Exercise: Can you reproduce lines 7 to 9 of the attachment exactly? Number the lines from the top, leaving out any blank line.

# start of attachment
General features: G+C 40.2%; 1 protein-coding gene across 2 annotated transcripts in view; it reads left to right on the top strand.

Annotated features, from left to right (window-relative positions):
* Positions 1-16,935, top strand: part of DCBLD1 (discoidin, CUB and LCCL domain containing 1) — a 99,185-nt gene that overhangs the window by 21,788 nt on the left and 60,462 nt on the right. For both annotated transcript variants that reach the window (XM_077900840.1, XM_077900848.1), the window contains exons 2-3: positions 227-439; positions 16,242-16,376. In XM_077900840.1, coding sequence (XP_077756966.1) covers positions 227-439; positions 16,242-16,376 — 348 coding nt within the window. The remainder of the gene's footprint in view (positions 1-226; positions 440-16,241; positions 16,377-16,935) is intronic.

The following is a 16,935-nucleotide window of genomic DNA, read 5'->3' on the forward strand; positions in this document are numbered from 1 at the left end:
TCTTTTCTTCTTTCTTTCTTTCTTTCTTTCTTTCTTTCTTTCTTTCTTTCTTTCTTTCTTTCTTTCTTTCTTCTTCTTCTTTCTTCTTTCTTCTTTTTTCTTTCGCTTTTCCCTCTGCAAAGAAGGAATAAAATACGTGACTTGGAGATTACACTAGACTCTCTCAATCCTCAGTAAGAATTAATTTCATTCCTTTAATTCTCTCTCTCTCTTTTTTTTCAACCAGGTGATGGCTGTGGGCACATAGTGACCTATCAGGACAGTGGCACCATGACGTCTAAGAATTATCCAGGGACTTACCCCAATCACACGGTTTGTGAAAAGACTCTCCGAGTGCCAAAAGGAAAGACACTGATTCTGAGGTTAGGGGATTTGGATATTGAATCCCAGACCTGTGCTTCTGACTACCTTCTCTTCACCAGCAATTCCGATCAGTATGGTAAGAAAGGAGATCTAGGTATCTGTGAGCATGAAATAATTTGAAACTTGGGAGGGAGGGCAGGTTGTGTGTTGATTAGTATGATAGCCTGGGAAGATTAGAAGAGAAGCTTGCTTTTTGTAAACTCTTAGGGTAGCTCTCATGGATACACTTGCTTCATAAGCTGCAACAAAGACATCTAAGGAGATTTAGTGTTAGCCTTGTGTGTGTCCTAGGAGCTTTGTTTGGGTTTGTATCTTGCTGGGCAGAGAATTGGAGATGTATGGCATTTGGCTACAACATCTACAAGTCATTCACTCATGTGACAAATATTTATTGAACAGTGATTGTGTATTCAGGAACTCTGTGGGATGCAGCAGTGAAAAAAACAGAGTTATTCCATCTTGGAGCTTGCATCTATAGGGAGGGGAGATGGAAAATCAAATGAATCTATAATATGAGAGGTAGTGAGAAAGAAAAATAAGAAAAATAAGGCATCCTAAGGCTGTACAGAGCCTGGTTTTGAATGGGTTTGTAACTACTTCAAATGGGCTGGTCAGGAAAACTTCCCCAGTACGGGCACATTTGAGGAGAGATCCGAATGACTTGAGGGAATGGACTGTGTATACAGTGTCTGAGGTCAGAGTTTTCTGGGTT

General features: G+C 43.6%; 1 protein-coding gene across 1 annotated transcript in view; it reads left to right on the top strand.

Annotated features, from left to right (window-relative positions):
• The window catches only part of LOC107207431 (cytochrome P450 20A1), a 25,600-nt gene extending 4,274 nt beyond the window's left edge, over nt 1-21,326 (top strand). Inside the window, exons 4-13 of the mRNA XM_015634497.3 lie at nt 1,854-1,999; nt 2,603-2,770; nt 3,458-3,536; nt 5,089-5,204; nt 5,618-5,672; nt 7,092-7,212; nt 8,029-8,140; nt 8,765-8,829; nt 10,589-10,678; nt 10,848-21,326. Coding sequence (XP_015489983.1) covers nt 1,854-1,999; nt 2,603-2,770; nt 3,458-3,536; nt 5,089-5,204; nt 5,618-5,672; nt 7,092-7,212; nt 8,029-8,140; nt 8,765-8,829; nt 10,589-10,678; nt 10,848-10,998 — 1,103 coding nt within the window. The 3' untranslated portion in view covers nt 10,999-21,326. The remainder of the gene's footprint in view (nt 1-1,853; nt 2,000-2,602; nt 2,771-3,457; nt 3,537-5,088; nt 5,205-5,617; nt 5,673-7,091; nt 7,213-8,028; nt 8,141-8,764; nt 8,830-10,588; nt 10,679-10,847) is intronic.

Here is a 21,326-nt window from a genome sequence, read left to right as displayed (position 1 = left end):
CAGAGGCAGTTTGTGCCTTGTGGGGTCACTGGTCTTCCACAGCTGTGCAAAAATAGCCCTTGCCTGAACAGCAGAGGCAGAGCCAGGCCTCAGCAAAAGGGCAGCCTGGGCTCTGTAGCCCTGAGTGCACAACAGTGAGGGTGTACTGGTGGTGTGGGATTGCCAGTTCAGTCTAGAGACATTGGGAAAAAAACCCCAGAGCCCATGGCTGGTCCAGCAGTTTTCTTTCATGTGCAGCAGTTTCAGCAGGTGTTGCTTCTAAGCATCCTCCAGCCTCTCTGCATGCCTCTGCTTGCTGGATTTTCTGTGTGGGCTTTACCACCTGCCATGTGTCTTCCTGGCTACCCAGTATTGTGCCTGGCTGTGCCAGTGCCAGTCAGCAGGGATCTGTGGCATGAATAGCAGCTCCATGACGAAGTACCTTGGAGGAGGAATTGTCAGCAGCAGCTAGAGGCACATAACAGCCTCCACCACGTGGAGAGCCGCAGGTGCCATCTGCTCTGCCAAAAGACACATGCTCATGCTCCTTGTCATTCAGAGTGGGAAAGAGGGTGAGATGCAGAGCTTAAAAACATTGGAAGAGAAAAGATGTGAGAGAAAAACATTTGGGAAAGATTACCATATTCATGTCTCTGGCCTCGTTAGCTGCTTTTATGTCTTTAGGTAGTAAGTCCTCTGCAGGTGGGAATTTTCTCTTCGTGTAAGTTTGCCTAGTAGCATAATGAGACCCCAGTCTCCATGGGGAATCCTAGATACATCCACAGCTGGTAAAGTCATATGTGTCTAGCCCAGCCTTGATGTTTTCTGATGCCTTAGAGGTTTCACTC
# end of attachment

Annotated features, from left to right (window-relative positions):
• The window catches only part of LOC107207431 (cytochrome P450 20A1), a 25,600-nt gene extending 4,274 nt beyond the window's left edge, over nt 1-21,326 (top strand). Inside the window, exons 4-13 of the mRNA XM_015634497.3 lie at nt 1,854-1,999; nt 2,603-2,770; nt 3,458-3,536; nt 5,089-5,204; nt 5,618-5,672; nt 7,092-7,212; nt 8,029-8,140; nt 8,765-8,829; nt 10,589-10,678; nt 10,848-21,326. Coding sequence (XP_015489983.1) covers nt 1,854-1,999; nt 2,603-2,770; nt 3,458-3,536; nt 5,089-5,204; nt 5,618-5,672; nt 7,092-7,212; nt 8,029-8,140; nt 8,765-8,829; nt 10,589-10,678; nt 10,848-10,998 — 1,103 coding nt within the window. The 3' untranslated portion in view covers nt 10,999-21,326. The remainder of the gene's footprint in view (nt 1-1,853; nt 2,000-2,602; nt 2,771-3,457; nt 3,537-5,088; nt 5,205-5,617; nt 5,673-7,091; nt 7,213-8,028; nt 8,141-8,764; nt 8,830-10,588; nt 10,679-10,847) is intronic.

Here is a 21,326-nt window from a genome sequence, read left to right as displayed (position 1 = left end):